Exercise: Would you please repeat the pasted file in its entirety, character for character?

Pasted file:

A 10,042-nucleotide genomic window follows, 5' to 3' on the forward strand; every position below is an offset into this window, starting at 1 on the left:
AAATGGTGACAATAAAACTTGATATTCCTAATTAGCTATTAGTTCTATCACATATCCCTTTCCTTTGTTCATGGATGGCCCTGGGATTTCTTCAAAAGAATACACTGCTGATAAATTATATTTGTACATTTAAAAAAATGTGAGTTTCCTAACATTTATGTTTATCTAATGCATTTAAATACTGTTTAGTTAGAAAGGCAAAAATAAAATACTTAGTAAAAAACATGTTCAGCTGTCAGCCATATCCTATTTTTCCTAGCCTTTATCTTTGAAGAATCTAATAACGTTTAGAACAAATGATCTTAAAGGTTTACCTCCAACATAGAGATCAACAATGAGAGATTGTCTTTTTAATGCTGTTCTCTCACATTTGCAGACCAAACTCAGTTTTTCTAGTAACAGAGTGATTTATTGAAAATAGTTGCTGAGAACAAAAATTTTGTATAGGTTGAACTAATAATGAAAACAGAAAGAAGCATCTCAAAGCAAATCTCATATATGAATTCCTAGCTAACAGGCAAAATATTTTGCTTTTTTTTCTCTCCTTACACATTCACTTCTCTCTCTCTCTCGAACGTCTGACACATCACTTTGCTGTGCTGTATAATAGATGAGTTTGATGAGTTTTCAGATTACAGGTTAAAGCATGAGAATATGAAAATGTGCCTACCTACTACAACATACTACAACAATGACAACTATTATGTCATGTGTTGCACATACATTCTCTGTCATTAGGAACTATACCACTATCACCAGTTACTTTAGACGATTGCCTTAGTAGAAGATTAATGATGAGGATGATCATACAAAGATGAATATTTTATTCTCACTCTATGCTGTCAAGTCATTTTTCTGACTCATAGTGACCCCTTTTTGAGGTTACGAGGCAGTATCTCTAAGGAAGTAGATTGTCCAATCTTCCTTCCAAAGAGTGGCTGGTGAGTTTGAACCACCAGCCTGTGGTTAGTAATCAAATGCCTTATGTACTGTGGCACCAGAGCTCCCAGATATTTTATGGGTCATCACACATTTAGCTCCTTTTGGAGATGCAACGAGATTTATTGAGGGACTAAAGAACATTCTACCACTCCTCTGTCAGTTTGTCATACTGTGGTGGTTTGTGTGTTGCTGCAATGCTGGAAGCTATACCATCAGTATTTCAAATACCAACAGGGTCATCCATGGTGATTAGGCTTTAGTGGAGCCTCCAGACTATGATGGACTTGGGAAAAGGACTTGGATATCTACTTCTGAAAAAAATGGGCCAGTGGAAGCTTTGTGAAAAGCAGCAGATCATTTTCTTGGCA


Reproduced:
A 10,042-nucleotide genomic window follows, 5' to 3' on the forward strand; every position below is an offset into this window, starting at 1 on the left:
AAATGGTGACAATAAAACTTGATATTCCTAATTAGCTATTAGTTCTATCACATATCCCTTTCCTTTGTTCATGGATGGCCCTGGGATTTCTTCAAAAGAATACACTGCTGATAAATTATATTTGTACATTTAAAAAAATGTGAGTTTCCTAACATTTATGTTTATCTAATGCATTTAAATACTGTTTAGTTAGAAAGGCAAAAATAAAATACTTAGTAAAAAACATGTTCAGCTGTCAGCCATATCCTATTTTTCCTAGCCTTTATCTTTGAAGAATCTAATAACGTTTAGAACAAATGATCTTAAAGGTTTACCTCCAACATAGAGATCAACAATGAGAGATTGTCTTTTTAATGCTGTTCTCTCACATTTGCAGACCAAACTCAGTTTTTCTAGTAACAGAGTGATTTATTGAAAATAGTTGCTGAGAACAAAAATTTTGTATAGGTTGAACTAATAATGAAAACAGAAAGAAGCATCTCAAAGCAAATCTCATATATGAATTCCTAGCTAACAGGCAAAATATTTTGCTTTTTTTTCTCTCCTTACACATTCACTTCTCTCTCTCTCTCGAACGTCTGACACATCACTTTGCTGTGCTGTATAATAGATGAGTTTGATGAGTTTTCAGATTACAGGTTAAAGCATGAGAATATGAAAATGTGCCTACCTACTACAACATACTACAACAATGACAACTATTATGTCATGTGTTGCACATACATTCTCTGTCATTAGGAACTATACCACTATCACCAGTTACTTTAGACGATTGCCTTAGTAGAAGATTAATGATGAGGATGATCATACAAAGATGAATATTTTATTCTCACTCTATGCTGTCAAGTCATTTTTCTGACTCATAGTGACCCCTTTTTGAGGTTACGAGGCAGTATCTCTAAGGAAGTAGATTGTCCAATCTTCCTTCCAAAGAGTGGCTGGTGAGTTTGAACCACCAGCCTGTGGTTAGTAATCAAATGCCTTATGTACTGTGGCACCAGAGCTCCCAGATATTTTATGGGTCATCACACATTTAGCTCCTTTTGGAGATGCAACGAGATTTATTGAGGGACTAAAGAACATTCTACCACTCCTCTGTCAGTTTGTCATACTGTGGTGGTTTGTGTGTTGCTGCAATGCTGGAAGCTATACCATCAGTATTTCAAATACCAACAGGGTCATCCATGGTGATTAGGCTTTAGTGGAGCCTCCAGACTATGATGGACTTGGGAAAAGGACTTGGATATCTACTTCTGAAAAAAATGGGCCAGTGGAAGCTTTGTGAAAAGCAGCAGATCATTTTCTTGGCA